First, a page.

Conclusion(s): High genomic load of SARS-CoV-2 in nasopharyngeal samples at the time of admission is independently associated with mortality and intubation. This finding should prompt further research on the role of viral load as a clinical predictor and possible modifiable risk factor for adverse outcomes as treatment strategies evolve in this global pandemic. (Table Presented)
Association of SARS-CoV-2 genomic load trends with clinical status in COVID-19:A retrospective analysis from an academic hospital center in New York City [Meeting Abstract]
Background: The Infectious Diseases Society of America has identified the potential use of SARS-CoV-2 genomic load for prognostication purposes as a key research question.
Method(s): We designed a retrospective cohort study that included adult patients with COVID-19 pneumonia who had at least 2 positive nasopharyngeal tests at least 24 hours apart to study the correlation between the change in the genomic load of SARS-CoV-2 in nasopharyngeal samples, as reflected by the Cycle threshold (Ct) value of the real-time Polymerase Chain Reaction (PCR) assay, with change in clinical status. The Sequential Organ Failure Assessment (SOFA) score was used as a surrogate for patients' clinical status. A linear mixed-effects regression analysis was performed.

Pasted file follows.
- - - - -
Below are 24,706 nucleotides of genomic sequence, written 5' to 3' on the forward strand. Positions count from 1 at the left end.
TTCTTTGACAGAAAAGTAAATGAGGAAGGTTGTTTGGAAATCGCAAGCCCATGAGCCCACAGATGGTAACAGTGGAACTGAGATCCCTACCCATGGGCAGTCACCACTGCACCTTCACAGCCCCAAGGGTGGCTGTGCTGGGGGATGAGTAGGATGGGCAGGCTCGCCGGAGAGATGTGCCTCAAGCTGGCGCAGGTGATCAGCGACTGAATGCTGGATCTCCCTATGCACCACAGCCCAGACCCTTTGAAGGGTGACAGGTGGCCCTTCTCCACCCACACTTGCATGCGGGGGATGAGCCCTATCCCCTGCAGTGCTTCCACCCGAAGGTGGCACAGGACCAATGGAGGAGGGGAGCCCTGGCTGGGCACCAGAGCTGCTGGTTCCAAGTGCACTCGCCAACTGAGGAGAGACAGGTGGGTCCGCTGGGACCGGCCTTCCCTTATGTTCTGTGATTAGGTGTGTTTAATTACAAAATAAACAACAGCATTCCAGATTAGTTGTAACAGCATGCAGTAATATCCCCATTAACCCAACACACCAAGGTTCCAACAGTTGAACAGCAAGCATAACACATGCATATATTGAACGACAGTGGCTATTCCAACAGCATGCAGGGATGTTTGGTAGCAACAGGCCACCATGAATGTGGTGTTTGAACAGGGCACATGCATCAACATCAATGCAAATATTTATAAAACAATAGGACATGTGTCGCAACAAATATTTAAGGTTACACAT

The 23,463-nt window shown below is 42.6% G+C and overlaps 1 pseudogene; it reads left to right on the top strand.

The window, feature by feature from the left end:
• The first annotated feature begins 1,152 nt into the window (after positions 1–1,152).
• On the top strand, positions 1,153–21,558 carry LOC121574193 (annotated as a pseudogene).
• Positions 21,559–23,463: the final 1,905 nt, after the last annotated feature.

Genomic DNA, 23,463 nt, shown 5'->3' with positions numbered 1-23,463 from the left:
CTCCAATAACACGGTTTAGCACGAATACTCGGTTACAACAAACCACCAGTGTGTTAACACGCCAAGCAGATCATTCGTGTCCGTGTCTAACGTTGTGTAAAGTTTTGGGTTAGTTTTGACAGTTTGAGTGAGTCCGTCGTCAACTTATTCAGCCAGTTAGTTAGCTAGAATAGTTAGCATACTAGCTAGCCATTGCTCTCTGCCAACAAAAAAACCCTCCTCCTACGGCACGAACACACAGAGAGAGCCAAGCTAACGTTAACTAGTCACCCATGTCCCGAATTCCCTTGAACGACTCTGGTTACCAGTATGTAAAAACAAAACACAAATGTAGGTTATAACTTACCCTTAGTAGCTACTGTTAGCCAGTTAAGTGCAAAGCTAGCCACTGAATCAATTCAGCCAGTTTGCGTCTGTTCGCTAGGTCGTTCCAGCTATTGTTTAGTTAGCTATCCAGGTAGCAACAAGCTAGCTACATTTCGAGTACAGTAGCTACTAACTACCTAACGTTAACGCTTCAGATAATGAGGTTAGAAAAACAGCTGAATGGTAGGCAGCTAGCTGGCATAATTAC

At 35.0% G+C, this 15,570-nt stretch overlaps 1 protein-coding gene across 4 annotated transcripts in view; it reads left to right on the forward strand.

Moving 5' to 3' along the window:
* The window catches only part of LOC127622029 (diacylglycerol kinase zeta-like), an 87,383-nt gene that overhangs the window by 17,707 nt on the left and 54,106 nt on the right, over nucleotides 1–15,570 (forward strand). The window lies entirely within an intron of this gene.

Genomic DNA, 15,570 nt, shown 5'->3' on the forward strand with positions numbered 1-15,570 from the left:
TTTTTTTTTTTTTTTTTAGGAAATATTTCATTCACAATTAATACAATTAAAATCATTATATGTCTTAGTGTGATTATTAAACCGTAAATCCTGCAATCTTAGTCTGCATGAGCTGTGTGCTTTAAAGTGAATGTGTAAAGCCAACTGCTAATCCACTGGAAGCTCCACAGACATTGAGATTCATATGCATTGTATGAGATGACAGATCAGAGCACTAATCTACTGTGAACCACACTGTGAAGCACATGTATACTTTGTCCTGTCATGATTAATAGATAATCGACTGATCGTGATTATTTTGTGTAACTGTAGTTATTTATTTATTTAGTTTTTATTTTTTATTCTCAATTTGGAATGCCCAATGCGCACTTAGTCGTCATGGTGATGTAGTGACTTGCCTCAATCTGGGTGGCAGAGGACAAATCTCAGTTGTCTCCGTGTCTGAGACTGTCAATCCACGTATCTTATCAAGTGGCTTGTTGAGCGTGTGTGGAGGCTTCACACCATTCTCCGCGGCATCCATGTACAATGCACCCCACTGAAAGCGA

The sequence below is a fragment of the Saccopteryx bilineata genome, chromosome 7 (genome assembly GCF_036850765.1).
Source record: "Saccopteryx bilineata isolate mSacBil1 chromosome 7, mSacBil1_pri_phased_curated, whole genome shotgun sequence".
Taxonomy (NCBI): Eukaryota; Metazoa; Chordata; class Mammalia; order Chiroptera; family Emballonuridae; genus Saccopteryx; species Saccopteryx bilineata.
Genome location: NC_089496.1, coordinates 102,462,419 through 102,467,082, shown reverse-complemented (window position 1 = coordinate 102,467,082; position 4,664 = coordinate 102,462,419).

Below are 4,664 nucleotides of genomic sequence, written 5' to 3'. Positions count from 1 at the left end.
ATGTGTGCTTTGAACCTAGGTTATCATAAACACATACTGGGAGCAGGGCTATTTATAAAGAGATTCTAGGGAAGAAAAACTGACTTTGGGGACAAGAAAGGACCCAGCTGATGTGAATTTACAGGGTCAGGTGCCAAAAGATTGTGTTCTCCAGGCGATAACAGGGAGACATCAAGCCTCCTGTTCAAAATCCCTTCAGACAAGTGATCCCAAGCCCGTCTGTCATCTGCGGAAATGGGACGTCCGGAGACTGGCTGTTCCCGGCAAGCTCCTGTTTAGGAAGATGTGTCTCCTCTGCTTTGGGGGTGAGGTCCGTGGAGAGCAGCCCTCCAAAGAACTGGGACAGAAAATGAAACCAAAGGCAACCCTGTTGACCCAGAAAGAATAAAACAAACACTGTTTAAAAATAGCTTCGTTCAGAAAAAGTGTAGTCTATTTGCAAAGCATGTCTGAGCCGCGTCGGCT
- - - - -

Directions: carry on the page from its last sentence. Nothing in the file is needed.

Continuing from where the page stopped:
Result(s): Among 457 patients who presented to the emergency department between 3/31/2020- 4/10/2020, we identified 42 patients who met the inclusion criteria. The median initial SOFA score was 2 (IQR 2-3). 20 out of 42 patients had a lower SOFA score on their subsequent tests. We identified a statistically significant inverse correlation between the change in SOFA score and change in the Ct value with a decrease in SOFA score by 0.05 (SE 0.02; p < 0.05) for an increase in Ct values by 1. This correlation was independent of the duration of symptoms.